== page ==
For more than a decade, Christina Stensby commuted from Brooklyn Park to downtown Minneapolis with her husband. When a new job disrupted that routine last year, Stensby didn’t hesitate to turn her occasional back-up plan – riding Route 767 – into an everyday habit.
“I didn’t even have to think about it,” Stensby said during a recent morning commute. “Parking downtown is so expensive and driving is too time consuming.”
Stensby’s disdain for battling traffic was shared by many customers recently found traveling on Route 767. The express bus provides a convenient alternative to driving alone for northwest suburban residents in Maple Grove, New Hope and Brooklyn Park who travel to and from downtown Minneapolis on Interstate 94.
Congested roadways are circumvented by using bus-only shoulders while buses move swiftly in and out of downtown using the Marq2 corridor. Trips between Route 767’s largest boarding location, the Bottineau Boulevard and 63rd Avenue Park & Ride, and downtown Minneapolis typically take around 30 minutes due in part to these features.
Doug Bastyr has been enjoying the speedy trip since he began taking Route 767 this winter. After years of driving to and from his job in St. Paul, he grew frustrated and elected to leave the car at home.
His commute now involves a 40-second walk to the bus stop, a trip on Route 767 and a transfer in downtown Minneapolis to reach his job near Highway 280 and University Avenue. When the METRO Green Line opens June 14, he’ll be able to ride light-rail to Westgate Station, a short distance from his office.
“A couple of months of sitting in traffic and taking two hours to get to and from work got pretty tiring,” Bastyr said. “I actually get to work quicker now than I did when driving.”
Tayu Lee, of New Hope, stopped driving alone last year when he decided he no longer needed to have his car with him during the day. Lee telecommutes once a week so he can run errands and make midday trips that require a vehicle and spends his time in Minneapolis focused on work.
Besides the convenience, Lee saves more than $100 a month in parking costs and makes far fewer trips to the gas station. An employer-subsidized Metropass costs him around $50 a month.
“This has been much better than I expected, honestly,” said Lee, who drives three miles from his home to the Park & Ride.
Maxine Veith began taking Route 767 three years ago, when her 15-year-old car started to show its age and she decided she didn’t want to put any more money into it. Today, Veith relies on transit not only to get to and from work but as her primary means of transportation.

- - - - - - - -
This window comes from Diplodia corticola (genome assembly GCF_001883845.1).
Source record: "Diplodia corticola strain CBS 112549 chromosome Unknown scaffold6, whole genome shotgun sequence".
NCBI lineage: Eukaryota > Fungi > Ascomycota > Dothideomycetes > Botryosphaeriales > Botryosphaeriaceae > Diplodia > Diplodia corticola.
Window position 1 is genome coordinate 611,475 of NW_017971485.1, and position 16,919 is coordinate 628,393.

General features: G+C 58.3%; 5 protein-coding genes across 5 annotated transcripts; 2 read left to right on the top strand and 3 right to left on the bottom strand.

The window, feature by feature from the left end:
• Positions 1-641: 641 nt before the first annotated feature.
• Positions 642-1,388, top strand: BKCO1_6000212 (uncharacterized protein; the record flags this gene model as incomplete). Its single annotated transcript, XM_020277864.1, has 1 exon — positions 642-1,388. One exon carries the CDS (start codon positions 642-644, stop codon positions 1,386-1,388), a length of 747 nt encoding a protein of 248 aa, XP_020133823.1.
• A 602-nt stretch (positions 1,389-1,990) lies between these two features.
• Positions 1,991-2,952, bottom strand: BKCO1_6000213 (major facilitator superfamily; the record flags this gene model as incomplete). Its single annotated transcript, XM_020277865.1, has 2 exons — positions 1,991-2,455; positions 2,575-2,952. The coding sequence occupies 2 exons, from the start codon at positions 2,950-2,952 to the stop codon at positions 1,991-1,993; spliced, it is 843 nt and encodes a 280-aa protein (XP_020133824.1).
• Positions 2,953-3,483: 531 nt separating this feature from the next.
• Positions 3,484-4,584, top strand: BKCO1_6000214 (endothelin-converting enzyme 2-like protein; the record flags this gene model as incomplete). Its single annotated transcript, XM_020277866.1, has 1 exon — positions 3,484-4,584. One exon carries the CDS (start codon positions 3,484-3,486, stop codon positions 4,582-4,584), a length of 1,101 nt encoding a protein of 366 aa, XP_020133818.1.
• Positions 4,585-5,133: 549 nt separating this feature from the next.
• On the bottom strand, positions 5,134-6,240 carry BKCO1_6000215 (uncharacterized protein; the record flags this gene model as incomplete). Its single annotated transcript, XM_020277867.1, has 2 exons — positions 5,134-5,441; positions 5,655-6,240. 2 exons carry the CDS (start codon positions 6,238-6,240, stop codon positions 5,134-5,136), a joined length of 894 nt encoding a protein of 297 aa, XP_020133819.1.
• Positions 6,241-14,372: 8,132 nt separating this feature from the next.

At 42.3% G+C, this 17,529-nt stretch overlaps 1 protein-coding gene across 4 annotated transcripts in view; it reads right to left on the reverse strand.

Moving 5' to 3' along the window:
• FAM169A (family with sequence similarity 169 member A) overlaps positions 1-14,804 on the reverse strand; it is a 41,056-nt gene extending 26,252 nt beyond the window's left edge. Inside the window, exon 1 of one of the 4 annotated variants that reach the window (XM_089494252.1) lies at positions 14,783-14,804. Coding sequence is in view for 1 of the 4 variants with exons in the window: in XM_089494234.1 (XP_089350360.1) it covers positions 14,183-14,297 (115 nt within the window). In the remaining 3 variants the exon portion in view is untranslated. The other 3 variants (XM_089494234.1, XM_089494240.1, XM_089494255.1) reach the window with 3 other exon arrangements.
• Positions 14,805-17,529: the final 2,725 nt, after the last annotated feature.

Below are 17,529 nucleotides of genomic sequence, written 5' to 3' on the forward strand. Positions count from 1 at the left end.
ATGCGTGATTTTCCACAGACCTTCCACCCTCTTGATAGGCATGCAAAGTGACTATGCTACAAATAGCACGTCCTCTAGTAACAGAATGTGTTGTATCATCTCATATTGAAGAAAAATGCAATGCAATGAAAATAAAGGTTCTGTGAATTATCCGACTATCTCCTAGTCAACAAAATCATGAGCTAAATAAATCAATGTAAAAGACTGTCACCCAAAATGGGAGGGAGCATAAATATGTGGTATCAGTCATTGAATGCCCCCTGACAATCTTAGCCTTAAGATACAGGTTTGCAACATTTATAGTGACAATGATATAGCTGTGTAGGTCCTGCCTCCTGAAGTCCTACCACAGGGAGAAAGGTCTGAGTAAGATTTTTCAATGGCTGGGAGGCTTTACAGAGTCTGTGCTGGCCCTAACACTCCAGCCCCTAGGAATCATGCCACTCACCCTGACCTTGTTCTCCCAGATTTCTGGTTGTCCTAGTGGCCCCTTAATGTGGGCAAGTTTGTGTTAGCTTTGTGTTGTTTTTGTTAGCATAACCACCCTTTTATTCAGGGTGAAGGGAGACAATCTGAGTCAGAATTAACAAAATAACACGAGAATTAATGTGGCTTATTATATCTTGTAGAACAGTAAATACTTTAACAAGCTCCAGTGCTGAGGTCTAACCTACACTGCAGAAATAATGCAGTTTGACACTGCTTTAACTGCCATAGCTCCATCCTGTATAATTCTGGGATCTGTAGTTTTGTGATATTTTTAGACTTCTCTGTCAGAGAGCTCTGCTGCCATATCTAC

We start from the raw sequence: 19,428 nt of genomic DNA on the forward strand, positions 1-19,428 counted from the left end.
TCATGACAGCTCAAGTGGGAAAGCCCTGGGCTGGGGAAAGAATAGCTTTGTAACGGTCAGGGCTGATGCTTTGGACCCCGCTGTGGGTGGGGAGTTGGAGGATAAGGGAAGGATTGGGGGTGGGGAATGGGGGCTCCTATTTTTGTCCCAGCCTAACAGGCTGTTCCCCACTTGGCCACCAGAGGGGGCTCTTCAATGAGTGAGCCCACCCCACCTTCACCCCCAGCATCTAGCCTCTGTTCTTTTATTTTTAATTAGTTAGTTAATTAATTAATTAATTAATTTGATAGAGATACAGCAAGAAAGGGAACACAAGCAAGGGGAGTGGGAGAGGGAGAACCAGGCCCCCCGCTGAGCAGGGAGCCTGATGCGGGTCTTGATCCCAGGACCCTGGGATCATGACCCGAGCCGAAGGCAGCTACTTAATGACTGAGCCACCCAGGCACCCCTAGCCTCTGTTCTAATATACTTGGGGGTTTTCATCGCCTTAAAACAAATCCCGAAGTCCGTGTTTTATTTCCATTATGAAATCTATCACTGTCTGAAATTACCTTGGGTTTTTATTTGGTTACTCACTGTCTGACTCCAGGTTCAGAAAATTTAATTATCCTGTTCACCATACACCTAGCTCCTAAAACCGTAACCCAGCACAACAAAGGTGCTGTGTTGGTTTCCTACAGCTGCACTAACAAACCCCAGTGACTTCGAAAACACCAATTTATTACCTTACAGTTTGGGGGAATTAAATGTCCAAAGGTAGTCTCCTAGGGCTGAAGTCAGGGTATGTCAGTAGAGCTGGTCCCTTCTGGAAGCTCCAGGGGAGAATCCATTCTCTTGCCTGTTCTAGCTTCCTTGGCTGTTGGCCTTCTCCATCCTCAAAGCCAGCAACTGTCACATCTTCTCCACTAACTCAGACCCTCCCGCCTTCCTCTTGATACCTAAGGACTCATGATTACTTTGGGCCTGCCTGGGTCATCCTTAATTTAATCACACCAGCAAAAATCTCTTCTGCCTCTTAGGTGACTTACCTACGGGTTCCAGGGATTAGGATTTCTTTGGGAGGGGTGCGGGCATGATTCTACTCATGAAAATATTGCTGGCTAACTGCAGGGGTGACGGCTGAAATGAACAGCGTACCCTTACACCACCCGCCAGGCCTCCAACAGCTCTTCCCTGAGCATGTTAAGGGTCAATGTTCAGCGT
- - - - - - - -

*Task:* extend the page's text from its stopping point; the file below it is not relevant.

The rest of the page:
“You get so used to it, it really doesn’t matter to me anymore,” she said of living car-free.
New Hope resident Ron Goodson still uses his vehicle to run errands and take other local trips, but said he’d never consider driving to work. Taking Route 767 allows him to relax and catch up on reading. A few times each week, he’ll also bring his bicycle on the bus and pedal home – a roughly 11-mile trip that takes around an hour.
“I like getting rid of some of the stresses of driving while fitting in a workout,” Goodson said.
Route 767 At a Glance
Service: Route 767 provides express service from Maple Grove and Brooklyn Park to downtown Minneapolis. On the north end, select trips provide local service to the residential area east of the Bottineau Boulevard and 63rd Avenue Park & Ride, located in the northwest corner of Bottineau Boulevard (County Road 81) and 63rd Avenue North. Buses run non-stop on interstates 694 and 94 to the Marq2 corridor in downtown Minneapolis. There are five morning trips that run southbound between 5:15 a.m. and 7:30 a.m. and five evening trips that run northbound between 3 p.m. and 5 p.m. Trips between the 63rd Avenue Park & Ride and downtown Minneapolis are scheduled to take approximately 30 minutes.
Route Length: Approximately 15 miles
Stops: 53 southbound, 60 northbound
Vehicles: 40-foot standard diesel buses
Ridership: Total ridership of 46,742 rides in 2013, with an average of 185 passengers per day.
History: Route 767 began service in March 2007, at the same time the Bottineau Boulevard and 63rd Avenue Park & Ride opened. The Park & Ride was built with funding from the federal Congestion Mitigation and Air Quality Improvement Program (CMAQ).
Future: The Bottineau Boulevard and 63rd Avenue Park & Ride has been identified as one of 12 future stations for the METRO Blue Line Extension (Bottineau Transitway), which would bring light rail from Target Field Station in Minneapolis to Brooklyn Park along Bottineau Boulevard. Planners working on the Bottineau Transitway envision the area surrounding the Park & Ride being redeveloped with the addition of light rail. A Draft Environmental Impact Statement on the transitway is available for public comment through the end of May. For more information visit bottineautransitway.org.